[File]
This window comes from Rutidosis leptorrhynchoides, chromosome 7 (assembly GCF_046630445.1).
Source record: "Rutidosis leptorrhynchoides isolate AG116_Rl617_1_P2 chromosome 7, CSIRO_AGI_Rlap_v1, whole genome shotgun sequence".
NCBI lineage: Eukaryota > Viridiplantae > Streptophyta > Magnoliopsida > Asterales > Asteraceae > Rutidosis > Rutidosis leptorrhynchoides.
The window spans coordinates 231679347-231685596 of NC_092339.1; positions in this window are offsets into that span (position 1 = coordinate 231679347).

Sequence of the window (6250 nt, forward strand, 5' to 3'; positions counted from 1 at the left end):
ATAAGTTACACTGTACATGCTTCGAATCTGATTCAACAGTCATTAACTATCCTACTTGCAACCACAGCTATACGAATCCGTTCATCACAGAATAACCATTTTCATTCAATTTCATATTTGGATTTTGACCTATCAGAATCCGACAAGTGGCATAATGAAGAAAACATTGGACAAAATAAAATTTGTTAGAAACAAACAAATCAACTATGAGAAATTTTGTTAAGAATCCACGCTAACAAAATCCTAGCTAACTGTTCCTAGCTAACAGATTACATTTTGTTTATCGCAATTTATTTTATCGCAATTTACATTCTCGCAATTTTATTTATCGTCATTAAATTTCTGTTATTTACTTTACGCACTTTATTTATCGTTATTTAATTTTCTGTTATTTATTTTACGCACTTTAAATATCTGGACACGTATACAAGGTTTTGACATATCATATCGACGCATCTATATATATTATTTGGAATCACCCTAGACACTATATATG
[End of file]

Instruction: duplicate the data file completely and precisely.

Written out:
This window comes from Rutidosis leptorrhynchoides, chromosome 7 (assembly GCF_046630445.1).
Source record: "Rutidosis leptorrhynchoides isolate AG116_Rl617_1_P2 chromosome 7, CSIRO_AGI_Rlap_v1, whole genome shotgun sequence".
NCBI lineage: Eukaryota > Viridiplantae > Streptophyta > Magnoliopsida > Asterales > Asteraceae > Rutidosis > Rutidosis leptorrhynchoides.
The window spans coordinates 231679347-231685596 of NC_092339.1; positions in this window are offsets into that span (position 1 = coordinate 231679347).

Sequence of the window (6250 nt, forward strand, 5' to 3'; positions counted from 1 at the left end):
ATAAGTTACACTGTACATGCTTCGAATCTGATTCAACAGTCATTAACTATCCTACTTGCAACCACAGCTATACGAATCCGTTCATCACAGAATAACCATTTTCATTCAATTTCATATTTGGATTTTGACCTATCAGAATCCGACAAGTGGCATAATGAAGAAAACATTGGACAAAATAAAATTTGTTAGAAACAAACAAATCAACTATGAGAAATTTTGTTAAGAATCCACGCTAACAAAATCCTAGCTAACTGTTCCTAGCTAACAGATTACATTTTGTTTATCGCAATTTATTTTATCGCAATTTACATTCTCGCAATTTTATTTATCGTCATTAAATTTCTGTTATTTACTTTACGCACTTTATTTATCGTTATTTAATTTTCTGTTATTTATTTTACGCACTTTAAATATCTGGACACGTATACAAGGTTTTGACATATCATATCGACGCATCTATATATATTATTTGGAATCACCCTAGACACTATATATG